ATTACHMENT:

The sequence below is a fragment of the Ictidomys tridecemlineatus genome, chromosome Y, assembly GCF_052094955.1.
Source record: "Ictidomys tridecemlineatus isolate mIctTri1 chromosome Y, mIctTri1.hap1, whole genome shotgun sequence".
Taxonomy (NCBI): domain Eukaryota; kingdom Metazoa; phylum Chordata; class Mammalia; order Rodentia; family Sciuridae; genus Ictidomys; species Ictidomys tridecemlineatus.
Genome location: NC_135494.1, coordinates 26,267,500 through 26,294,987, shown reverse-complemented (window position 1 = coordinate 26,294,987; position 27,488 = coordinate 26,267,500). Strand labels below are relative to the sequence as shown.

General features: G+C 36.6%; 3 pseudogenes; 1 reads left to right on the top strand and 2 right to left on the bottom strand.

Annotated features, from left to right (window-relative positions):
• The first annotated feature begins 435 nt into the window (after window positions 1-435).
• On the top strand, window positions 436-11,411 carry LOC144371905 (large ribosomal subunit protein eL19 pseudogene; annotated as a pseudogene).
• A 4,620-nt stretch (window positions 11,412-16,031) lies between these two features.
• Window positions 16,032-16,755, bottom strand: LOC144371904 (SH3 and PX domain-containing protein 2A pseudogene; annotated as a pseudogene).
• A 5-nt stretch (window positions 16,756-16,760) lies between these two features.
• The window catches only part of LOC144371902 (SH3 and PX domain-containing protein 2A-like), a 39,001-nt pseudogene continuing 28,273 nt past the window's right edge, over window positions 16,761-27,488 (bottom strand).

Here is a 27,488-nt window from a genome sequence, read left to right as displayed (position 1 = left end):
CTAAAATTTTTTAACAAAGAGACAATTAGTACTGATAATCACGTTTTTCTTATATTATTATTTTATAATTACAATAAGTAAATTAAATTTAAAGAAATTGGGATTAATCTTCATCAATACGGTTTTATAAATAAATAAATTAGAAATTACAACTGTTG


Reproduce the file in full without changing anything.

The sequence below is a fragment of the Ictidomys tridecemlineatus genome, chromosome Y, assembly GCF_052094955.1.
Source record: "Ictidomys tridecemlineatus isolate mIctTri1 chromosome Y, mIctTri1.hap1, whole genome shotgun sequence".
Taxonomy (NCBI): domain Eukaryota; kingdom Metazoa; phylum Chordata; class Mammalia; order Rodentia; family Sciuridae; genus Ictidomys; species Ictidomys tridecemlineatus.
Genome location: NC_135494.1, coordinates 26,267,500 through 26,294,987, shown reverse-complemented (window position 1 = coordinate 26,294,987; position 27,488 = coordinate 26,267,500). Strand labels below are relative to the sequence as shown.

General features: G+C 36.6%; 3 pseudogenes; 1 reads left to right on the top strand and 2 right to left on the bottom strand.

Annotated features, from left to right (window-relative positions):
• The first annotated feature begins 435 nt into the window (after window positions 1-435).
• On the top strand, window positions 436-11,411 carry LOC144371905 (large ribosomal subunit protein eL19 pseudogene; annotated as a pseudogene).
• A 4,620-nt stretch (window positions 11,412-16,031) lies between these two features.
• Window positions 16,032-16,755, bottom strand: LOC144371904 (SH3 and PX domain-containing protein 2A pseudogene; annotated as a pseudogene).
• A 5-nt stretch (window positions 16,756-16,760) lies between these two features.
• The window catches only part of LOC144371902 (SH3 and PX domain-containing protein 2A-like), a 39,001-nt pseudogene continuing 28,273 nt past the window's right edge, over window positions 16,761-27,488 (bottom strand).

Here is a 27,488-nt window from a genome sequence, read left to right as displayed (position 1 = left end):
CTAAAATTTTTTAACAAAGAGACAATTAGTACTGATAATCACGTTTTTCTTATATTATTATTTTATAATTACAATAAGTAAATTAAATTTAAAGAAATTGGGATTAATCTTCATCAATACGGTTTTATAAATAAATAAATTAGAAATTACAACTGTTG